Stallion and Mare was last exhibited at the comprehensive exhibition in 1984-1985 at the Tate Gallery and the Yale Center for British Art, New Haven. At this time, the presence of a date was not noted. However, since the picture has been cleaned , the date 1769 is clearly visible, confirming Judy Egerton's opinion that it is the picture shown by Stubbs at the Society of Artists that year. The high quality of the painting, both of the horse and of the finely contrasted landscape background, is entirely consistent with the artist's work of that period. It is interesting to note that Gilbey recorded that the picture was dated but misread the date as 1789, which is improbable, not only on stylistic grounds, but also because of the date of the mezzotint by George Townly Stubbs (fig. 2). Gilbey also wrongly identified the stallion as Jupiter, a chestnut, which was not foaled until 1774.
It is generally accepted that Stubbs is supreme amongst animal painters, and through his study of anatomy he achieved an understanding of the horse which has never been equalled. Moreover, his greatness lies in the fact that at his best he was able to transcend the limits of mere sporting and animal painting and reach the realms of great art. This fine composition illustrated to perfection Stubbs's superiority over such earlier sporting painters such as Wootton, Seymour and Morier with their somewhat formalised poses, and shows why he became the favourite animal painter to such a distinguished group of collectors.
Oil on canvas
Society of Artists, 1769, no. 178 ('A horse and mare');
J & W Vokins, Loan Collection of Pictures by George Stubbs and Engravings from his Works, 1885, no. 22;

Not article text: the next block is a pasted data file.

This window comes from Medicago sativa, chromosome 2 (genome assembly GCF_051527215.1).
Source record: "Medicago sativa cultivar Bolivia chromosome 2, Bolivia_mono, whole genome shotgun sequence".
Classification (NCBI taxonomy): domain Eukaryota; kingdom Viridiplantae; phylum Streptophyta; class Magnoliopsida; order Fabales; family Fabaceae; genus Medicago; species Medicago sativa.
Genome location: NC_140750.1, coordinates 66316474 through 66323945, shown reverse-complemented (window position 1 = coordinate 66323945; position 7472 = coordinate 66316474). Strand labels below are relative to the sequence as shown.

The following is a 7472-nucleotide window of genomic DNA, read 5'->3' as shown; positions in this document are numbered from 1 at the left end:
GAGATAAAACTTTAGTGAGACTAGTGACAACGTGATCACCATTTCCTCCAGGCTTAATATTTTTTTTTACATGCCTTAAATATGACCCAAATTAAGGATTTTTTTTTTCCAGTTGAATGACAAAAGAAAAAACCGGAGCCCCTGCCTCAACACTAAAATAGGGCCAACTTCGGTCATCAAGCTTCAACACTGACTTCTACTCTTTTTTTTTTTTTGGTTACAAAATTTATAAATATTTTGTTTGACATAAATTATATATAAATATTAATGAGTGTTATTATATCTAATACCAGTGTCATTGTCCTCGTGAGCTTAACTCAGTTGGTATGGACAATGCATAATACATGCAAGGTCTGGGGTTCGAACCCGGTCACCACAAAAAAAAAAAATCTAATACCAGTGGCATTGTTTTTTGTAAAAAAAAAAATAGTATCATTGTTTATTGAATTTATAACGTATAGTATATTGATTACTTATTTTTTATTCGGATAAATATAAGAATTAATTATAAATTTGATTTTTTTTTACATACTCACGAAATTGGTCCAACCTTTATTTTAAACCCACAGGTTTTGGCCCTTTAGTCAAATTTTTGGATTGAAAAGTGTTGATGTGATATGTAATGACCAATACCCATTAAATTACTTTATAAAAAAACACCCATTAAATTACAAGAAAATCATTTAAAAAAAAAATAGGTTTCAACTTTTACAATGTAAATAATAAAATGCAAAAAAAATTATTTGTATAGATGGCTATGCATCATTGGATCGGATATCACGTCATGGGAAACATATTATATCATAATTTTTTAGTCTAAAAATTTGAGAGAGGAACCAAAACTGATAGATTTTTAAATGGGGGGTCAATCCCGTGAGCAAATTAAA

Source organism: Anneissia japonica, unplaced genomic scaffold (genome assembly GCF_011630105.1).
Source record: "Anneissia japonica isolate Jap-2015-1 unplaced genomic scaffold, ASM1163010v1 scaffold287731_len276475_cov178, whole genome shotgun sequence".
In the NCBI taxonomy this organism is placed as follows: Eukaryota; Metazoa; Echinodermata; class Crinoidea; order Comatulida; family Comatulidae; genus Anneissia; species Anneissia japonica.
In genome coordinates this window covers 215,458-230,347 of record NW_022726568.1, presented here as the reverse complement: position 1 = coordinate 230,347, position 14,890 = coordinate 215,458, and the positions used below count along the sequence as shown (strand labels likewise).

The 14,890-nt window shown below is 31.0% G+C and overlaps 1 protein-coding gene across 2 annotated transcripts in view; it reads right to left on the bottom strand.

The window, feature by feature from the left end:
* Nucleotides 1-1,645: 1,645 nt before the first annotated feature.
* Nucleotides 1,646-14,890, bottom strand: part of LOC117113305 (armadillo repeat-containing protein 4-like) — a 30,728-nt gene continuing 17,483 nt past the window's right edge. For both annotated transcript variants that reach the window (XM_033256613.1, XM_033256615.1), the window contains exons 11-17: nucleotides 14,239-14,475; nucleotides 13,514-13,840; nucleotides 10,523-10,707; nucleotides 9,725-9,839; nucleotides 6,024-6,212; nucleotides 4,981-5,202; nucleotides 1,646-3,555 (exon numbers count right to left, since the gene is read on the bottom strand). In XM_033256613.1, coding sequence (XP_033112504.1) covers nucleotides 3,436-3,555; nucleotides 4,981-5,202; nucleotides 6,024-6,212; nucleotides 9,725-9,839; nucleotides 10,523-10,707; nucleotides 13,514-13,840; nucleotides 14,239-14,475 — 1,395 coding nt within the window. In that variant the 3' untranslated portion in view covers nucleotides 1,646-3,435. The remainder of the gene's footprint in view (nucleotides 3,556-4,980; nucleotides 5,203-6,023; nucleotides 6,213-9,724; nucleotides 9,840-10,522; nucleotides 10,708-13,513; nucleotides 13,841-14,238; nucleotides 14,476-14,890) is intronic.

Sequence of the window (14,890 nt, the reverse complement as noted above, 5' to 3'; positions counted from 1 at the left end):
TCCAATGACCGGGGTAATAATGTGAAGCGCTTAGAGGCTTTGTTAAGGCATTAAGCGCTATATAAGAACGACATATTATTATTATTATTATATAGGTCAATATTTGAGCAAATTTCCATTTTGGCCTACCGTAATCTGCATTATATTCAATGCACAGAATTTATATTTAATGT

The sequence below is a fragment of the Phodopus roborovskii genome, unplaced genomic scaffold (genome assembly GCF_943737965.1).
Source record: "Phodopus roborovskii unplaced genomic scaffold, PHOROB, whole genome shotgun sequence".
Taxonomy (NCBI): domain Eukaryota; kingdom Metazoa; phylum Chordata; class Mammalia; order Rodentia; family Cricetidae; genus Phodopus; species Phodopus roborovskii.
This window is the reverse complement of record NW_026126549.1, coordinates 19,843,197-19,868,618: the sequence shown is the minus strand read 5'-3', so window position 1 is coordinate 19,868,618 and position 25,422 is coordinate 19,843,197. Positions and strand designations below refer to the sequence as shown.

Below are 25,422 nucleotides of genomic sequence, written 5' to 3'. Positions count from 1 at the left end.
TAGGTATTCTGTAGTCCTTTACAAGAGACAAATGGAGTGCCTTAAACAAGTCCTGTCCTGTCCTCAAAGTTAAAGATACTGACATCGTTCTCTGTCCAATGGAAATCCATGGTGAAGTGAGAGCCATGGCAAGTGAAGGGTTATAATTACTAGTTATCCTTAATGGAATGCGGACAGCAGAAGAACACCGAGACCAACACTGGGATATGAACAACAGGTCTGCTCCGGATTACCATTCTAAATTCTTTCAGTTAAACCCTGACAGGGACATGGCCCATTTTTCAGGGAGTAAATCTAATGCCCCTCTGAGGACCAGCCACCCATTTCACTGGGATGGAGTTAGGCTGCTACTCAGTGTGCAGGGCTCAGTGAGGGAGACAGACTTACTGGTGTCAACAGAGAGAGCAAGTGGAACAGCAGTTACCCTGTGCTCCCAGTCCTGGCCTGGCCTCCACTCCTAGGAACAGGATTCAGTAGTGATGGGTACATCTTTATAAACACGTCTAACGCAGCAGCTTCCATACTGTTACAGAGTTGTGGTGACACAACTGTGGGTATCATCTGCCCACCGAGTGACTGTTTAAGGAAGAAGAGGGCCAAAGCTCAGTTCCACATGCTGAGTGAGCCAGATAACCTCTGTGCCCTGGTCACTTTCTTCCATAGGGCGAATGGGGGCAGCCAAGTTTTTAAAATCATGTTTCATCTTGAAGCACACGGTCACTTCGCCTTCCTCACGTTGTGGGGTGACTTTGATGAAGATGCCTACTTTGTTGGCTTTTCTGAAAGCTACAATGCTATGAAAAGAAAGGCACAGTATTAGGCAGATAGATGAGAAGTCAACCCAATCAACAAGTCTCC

Grosvenor Gallery, Sports Exhibition, 1890, no. 234;
Burlington Fine Arts Club, Loan Exhibition, Summer 1934;
Leeds City Art Gallery, Masterpieces from Collections of Yorkshire and Durham, 1936, no. 24;
Walker Art Gallery, Liverpool, George Stubbs, 1957, no. 27;
Virginia Museum of Art, Richmond, Sport and the Horse, 1 April-15 May 1960, no. 28;
Richartz-Wallraff Museum, Cologne, 7 October-6 November 1966, Palazzo Venezia, Rome, 21 November-20 December 1966, Kunsthaus, Zurich, 7 January-5 February 1967 and National Museum, Warsaw, 18 February-19 March 1967, Eighteenth and Nineteenth Century British Paintings for Europe, no. 51;
Royal Academy, London, Bicentenary Exhibition, 14 December 1968-2 March 1969, no. 30;
Petit Palais, Paris, British Romantic Painting, January-April 1972, no. 254;
Tate Gallery, 17 October 1984-6 January 1985, and Yale Center for British Art, New Haven, 13 February-7 April 1985, George Stubbs 1724-1806, no. 93
95.3 by 122 cm.; 37 ½ by 48 in.
Sir Walter Gilbey, Life of George Stubbs, R.A., 1898, pp. 146-7;
Basil Taylor, Stubbs, 1971, p. 29, illus. fig. 6;
Constance-Anne Parker, Mr Stubbs The Horse Painter, 1971, p. 152, illus. p. 147;
Christopher Lennox Boyd, Rob Dixon and Tim Clayton, George Stubbs, The Complete Engraved works, 1989, pp. 156-159;
To be included in the forthcoming Catalogue Raisonée of the Works of George Stubbs by Judy Egerton, 2007
In mezzotint by George Townly Stubbs, first published 20 September 1776 and later on 1 December 1776 ('from an Original Picture, in the Possession of Willoughby Lacey Esqre') and several times during the artist's life.
Purchased by Willoughby Lacy (1749-1831) by 1776 and sold by him in c. 1800;
Sir Walter Gilbey, 1st Bt. (1831-1914) by 1885;
Gilbey sale, Christies, 11th June 1915, lot 392 (as 'Portrait of Jupiter with a mare near a shed dated 1789'), bt. Goslett for 10 guineas;
E.G. Cundall, from who purchased by Agnew and sold to the Hon. Sir William Gervase Beckett, M.P. in 1922;
Thence by descent until sold Christies, 17th July 1987, lot 26, for £380,000